Welcome to the November edition of REG Reviews. This month we look at the NatWest money laundering case, growing concerns for the Insurance industry and a “Ghost” broker jailed in Cambridge. Read this along with our usual update from REG and the REG Tech sector.
Main News Stories
NatWest pleads guilty for failing to prevent alleged money laundering
National Westminster Bank Plc (NatWest) pleads guilty at Westminster Magistrates’ Court to criminal charges brought by the FCA under the Money Laundering Regulations 2007. These regulations require certain firms, including those regulated by the FCA, to ensure they have adequate anti-money laundering systems and controls to prevent money laundering.
The FCA alleged that NatWest had failed to monitor suspect activity by Fowler Oldfield, a Bradford-based jewellery wholesaler, which deposited £365m over a five-year period, including £264m in cash. The 122-year-old gold dealer was shut down after a police investigation in 2016 into what was alleged to be “an extremely sophisticated” money laundering operation.
The bank could expect a “very large” fine of more than £170m, possibly multiplied by up to 200 per cent. The exact level of the fine will be determined by a judge when the bank is sentenced at Southwark Crown Court in early December.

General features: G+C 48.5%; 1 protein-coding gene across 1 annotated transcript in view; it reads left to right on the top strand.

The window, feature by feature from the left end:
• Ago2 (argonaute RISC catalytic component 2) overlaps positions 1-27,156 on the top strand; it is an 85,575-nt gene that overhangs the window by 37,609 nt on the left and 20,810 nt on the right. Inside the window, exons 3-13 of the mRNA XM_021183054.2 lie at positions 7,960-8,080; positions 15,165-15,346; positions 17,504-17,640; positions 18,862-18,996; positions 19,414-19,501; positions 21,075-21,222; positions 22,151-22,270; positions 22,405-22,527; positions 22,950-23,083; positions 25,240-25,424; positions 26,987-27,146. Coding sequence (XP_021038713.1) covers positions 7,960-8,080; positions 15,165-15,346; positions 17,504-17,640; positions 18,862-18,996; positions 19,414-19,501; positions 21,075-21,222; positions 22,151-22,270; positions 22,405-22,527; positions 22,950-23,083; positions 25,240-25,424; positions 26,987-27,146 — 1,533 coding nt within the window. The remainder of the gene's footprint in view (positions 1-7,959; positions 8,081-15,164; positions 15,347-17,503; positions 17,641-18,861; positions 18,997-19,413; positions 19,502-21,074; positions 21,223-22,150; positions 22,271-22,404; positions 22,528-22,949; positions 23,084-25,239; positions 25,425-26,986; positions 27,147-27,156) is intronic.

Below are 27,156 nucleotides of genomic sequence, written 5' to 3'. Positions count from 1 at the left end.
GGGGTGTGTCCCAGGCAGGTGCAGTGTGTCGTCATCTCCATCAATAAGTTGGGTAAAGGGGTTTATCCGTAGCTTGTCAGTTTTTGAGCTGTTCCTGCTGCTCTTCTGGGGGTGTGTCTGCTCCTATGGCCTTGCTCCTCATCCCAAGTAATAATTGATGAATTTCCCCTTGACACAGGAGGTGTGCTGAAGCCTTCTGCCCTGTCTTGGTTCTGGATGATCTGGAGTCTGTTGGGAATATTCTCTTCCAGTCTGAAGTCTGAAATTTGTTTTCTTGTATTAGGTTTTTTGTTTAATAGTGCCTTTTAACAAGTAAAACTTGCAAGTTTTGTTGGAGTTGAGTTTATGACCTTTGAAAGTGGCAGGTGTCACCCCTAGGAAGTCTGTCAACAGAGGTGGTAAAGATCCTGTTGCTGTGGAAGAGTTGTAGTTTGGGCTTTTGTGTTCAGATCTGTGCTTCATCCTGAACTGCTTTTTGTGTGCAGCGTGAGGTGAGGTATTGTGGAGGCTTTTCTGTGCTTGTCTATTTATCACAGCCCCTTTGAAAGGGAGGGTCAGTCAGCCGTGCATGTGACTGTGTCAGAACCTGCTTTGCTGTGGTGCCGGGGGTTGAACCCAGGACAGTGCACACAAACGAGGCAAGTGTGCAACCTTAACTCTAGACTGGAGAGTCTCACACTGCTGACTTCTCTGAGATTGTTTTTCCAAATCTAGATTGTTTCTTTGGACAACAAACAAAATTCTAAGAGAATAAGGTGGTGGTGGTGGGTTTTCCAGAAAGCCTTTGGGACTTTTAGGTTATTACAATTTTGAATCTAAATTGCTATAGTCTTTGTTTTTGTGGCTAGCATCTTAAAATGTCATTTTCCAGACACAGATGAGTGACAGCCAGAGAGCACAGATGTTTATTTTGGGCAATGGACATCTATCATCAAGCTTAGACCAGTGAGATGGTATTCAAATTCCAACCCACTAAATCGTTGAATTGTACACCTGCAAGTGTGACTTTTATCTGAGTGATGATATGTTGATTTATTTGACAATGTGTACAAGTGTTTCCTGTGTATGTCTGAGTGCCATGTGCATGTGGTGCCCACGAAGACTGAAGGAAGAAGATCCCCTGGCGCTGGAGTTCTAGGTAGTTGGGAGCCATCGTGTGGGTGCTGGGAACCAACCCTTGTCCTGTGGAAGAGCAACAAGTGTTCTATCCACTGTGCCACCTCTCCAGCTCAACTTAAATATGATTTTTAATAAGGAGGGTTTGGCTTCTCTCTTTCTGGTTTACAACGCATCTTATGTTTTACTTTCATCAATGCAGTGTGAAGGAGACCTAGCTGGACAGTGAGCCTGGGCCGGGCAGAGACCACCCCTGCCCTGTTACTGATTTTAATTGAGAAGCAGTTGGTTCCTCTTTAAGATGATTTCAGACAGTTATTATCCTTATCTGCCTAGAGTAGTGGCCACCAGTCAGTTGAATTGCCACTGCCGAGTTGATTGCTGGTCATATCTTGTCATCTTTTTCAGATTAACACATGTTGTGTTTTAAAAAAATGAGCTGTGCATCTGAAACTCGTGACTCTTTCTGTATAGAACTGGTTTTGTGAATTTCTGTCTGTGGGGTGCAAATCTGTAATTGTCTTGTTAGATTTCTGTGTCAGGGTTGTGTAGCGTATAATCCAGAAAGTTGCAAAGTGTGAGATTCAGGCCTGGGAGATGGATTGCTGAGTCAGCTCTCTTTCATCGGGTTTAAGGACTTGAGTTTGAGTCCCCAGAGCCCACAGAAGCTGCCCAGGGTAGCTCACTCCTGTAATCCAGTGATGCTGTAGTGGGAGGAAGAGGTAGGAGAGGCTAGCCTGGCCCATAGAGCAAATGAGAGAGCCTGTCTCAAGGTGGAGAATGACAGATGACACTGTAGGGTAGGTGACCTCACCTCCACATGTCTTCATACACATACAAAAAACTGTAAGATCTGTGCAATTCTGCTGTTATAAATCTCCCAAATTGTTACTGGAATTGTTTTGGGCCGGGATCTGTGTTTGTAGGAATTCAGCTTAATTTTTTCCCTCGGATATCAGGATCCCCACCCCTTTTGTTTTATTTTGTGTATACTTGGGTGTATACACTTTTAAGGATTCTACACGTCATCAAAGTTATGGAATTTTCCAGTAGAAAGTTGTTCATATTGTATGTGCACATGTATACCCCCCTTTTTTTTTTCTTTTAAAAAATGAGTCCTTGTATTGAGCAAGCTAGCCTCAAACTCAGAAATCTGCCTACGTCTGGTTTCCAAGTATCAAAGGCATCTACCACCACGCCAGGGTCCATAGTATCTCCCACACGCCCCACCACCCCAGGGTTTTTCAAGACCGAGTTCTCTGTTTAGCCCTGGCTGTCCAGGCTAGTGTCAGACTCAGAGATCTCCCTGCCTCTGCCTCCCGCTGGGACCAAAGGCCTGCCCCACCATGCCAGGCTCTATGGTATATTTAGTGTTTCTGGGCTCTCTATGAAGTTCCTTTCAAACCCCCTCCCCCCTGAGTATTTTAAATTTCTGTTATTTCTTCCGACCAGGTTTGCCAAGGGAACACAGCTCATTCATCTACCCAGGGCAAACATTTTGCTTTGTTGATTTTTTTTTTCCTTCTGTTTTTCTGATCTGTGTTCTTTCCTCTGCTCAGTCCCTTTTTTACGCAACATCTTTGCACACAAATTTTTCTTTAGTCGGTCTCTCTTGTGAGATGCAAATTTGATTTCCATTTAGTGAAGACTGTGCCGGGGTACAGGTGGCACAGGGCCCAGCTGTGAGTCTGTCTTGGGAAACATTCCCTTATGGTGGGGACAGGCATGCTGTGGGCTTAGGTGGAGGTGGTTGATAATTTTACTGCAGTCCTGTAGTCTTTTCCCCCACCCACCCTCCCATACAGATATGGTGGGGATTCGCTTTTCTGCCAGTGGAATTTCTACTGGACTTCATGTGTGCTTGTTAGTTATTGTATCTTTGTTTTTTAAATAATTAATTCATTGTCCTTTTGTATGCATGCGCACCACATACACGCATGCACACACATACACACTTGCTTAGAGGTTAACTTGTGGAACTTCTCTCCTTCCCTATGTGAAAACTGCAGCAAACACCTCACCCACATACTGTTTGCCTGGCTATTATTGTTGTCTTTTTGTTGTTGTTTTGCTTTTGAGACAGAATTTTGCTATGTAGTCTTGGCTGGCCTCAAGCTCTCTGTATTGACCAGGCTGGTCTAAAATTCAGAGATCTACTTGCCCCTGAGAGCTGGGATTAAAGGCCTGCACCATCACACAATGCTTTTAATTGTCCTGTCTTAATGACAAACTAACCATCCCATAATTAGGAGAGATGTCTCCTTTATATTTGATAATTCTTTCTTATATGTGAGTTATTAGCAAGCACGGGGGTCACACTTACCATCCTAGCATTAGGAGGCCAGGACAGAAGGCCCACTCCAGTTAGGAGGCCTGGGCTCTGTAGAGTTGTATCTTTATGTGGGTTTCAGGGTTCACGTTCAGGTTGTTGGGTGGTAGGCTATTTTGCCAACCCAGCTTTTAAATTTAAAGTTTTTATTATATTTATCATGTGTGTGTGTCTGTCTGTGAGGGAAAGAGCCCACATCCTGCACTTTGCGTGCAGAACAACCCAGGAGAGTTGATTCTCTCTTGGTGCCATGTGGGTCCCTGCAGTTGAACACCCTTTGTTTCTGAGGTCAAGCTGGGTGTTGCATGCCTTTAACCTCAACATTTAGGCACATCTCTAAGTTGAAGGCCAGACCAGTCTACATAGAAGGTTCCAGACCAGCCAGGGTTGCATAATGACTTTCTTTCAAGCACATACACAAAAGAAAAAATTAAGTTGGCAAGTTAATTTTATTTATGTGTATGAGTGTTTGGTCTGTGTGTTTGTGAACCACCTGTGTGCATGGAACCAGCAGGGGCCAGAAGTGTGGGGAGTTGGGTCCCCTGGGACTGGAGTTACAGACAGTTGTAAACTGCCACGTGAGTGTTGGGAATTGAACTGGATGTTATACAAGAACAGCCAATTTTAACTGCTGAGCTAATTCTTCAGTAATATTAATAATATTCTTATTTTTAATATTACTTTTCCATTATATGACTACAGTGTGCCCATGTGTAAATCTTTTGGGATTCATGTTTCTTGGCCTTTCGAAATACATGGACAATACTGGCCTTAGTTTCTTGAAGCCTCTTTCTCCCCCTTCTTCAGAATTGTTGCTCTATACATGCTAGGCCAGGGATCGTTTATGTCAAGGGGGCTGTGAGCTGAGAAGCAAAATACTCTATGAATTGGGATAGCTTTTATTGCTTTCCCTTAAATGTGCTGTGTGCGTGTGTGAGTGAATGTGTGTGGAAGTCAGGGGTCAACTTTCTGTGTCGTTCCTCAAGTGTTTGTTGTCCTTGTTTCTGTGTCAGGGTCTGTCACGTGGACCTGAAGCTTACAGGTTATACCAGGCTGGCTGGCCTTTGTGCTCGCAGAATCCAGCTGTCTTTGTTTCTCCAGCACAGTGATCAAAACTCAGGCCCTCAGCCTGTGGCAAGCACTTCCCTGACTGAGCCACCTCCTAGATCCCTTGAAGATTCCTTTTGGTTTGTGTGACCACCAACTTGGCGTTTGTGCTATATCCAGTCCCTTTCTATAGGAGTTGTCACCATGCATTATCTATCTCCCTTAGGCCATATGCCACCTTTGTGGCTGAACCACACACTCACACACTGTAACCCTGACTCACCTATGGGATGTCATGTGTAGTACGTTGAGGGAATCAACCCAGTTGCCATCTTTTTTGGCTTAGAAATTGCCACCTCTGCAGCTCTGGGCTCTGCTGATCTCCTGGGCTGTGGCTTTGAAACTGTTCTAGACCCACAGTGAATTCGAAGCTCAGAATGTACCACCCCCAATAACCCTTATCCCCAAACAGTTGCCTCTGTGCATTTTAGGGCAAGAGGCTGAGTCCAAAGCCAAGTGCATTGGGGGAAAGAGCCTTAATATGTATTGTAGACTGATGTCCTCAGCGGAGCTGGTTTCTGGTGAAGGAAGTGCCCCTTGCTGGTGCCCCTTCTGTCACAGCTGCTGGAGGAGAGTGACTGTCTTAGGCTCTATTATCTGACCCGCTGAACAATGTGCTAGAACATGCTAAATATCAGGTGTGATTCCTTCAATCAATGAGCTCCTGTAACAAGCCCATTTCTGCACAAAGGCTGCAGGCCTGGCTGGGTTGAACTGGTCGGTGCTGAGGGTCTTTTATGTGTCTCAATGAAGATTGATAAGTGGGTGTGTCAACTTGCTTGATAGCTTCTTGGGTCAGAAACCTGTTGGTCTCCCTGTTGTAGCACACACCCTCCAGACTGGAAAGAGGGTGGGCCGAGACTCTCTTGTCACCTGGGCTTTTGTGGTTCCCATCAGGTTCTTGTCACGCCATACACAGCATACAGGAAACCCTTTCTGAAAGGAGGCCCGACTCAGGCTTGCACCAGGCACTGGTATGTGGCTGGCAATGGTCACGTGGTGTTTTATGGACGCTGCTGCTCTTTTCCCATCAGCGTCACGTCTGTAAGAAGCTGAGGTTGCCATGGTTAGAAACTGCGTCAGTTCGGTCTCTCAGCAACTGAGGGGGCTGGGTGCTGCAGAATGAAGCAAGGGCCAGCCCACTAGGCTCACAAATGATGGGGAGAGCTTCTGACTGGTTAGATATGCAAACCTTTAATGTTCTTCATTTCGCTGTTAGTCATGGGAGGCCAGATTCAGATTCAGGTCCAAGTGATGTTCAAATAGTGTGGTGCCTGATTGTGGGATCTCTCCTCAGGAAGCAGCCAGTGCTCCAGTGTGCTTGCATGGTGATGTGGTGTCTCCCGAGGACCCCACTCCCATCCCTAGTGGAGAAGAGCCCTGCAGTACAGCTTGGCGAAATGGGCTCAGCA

Over 3,591 DB pension advice letters sent to customers potentially entitled to compensation
Letters have been sent to customers of firms in liquidation where past business reviews have identified that the firm has given unsuitable advice to some customers. This is part of the FCA’s work to support consumers who have received unsuitable DB transfer advice to receive appropriate compensation. All firms providing DB pension transfer advice should follow the FCA’s Finalised Guidance, so that they understand the processes they need to put in place to give suitable advice. The FCA will continue to monitor this market through regular data collection and its ongoing programme of supervisory work.
Harbour Underwriting partners up with Scotland's top broker to provide after-the-event insurance to Scottish law firms
Harbour underwriting has partnered up with one of Scotland’s top brokers GS Group to provide after-the-event (ATE) insurance to Scottish law firms. Both firms have stated they recognise the need for ATE insurance especially due to post-Brexit and post-pandemic commercial disputes. Recently, solicitors’ professional obligations in England and Wales have changed, now advising the client about the availability of after-the-event insurance. Furthermore, strict rules apply when a solicitor provides a client with recommendations for an insurance contract. It is suggested solicitors only advise this if they have analysed several insurance contracts available on the market.